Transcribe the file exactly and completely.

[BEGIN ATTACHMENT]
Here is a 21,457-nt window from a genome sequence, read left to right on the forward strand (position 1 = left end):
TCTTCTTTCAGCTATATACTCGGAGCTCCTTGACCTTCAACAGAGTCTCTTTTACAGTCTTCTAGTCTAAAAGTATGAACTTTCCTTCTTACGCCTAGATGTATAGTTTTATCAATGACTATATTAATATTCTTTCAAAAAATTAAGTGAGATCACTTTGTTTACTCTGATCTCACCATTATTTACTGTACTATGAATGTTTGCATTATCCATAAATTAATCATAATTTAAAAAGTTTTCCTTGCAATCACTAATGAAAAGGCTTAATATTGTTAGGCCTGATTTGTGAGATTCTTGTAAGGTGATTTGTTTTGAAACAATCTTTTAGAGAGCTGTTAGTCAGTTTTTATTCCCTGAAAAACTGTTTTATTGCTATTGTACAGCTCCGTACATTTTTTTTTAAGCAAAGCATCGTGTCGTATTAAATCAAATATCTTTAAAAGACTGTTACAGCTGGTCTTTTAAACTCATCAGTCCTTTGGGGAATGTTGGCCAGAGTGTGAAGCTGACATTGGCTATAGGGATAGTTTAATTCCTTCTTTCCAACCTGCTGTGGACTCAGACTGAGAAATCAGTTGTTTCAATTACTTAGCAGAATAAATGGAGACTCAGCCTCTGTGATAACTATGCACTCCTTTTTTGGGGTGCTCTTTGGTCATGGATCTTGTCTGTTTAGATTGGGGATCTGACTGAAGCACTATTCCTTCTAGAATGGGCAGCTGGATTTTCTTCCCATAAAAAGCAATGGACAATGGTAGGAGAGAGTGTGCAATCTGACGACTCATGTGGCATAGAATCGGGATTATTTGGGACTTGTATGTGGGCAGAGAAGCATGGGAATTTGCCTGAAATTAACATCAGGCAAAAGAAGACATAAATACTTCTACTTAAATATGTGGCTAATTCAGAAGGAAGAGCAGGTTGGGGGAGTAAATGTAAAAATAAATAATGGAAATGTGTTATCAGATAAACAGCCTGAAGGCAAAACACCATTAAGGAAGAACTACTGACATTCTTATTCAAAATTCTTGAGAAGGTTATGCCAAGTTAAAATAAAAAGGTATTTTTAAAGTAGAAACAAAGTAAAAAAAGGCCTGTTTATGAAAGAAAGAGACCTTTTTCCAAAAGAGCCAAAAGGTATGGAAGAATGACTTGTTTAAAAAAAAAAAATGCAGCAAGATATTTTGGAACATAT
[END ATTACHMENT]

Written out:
Here is a 21,457-nt window from a genome sequence, read left to right on the forward strand (position 1 = left end):
TCTTCTTTCAGCTATATACTCGGAGCTCCTTGACCTTCAACAGAGTCTCTTTTACAGTCTTCTAGTCTAAAAGTATGAACTTTCCTTCTTACGCCTAGATGTATAGTTTTATCAATGACTATATTAATATTCTTTCAAAAAATTAAGTGAGATCACTTTGTTTACTCTGATCTCACCATTATTTACTGTACTATGAATGTTTGCATTATCCATAAATTAATCATAATTTAAAAAGTTTTCCTTGCAATCACTAATGAAAAGGCTTAATATTGTTAGGCCTGATTTGTGAGATTCTTGTAAGGTGATTTGTTTTGAAACAATCTTTTAGAGAGCTGTTAGTCAGTTTTTATTCCCTGAAAAACTGTTTTATTGCTATTGTACAGCTCCGTACATTTTTTTTTAAGCAAAGCATCGTGTCGTATTAAATCAAATATCTTTAAAAGACTGTTACAGCTGGTCTTTTAAACTCATCAGTCCTTTGGGGAATGTTGGCCAGAGTGTGAAGCTGACATTGGCTATAGGGATAGTTTAATTCCTTCTTTCCAACCTGCTGTGGACTCAGACTGAGAAATCAGTTGTTTCAATTACTTAGCAGAATAAATGGAGACTCAGCCTCTGTGATAACTATGCACTCCTTTTTTGGGGTGCTCTTTGGTCATGGATCTTGTCTGTTTAGATTGGGGATCTGACTGAAGCACTATTCCTTCTAGAATGGGCAGCTGGATTTTCTTCCCATAAAAAGCAATGGACAATGGTAGGAGAGAGTGTGCAATCTGACGACTCATGTGGCATAGAATCGGGATTATTTGGGACTTGTATGTGGGCAGAGAAGCATGGGAATTTGCCTGAAATTAACATCAGGCAAAAGAAGACATAAATACTTCTACTTAAATATGTGGCTAATTCAGAAGGAAGAGCAGGTTGGGGGAGTAAATGTAAAAATAAATAATGGAAATGTGTTATCAGATAAACAGCCTGAAGGCAAAACACCATTAAGGAAGAACTACTGACATTCTTATTCAAAATTCTTGAGAAGGTTATGCCAAGTTAAAATAAAAAGGTATTTTTAAAGTAGAAACAAAGTAAAAAAAGGCCTGTTTATGAAAGAAAGAGACCTTTTTCCAAAAGAGCCAAAAGGTATGGAAGAATGACTTGTTTAAAAAAAAAAAATGCAGCAAGATATTTTGGAACATAT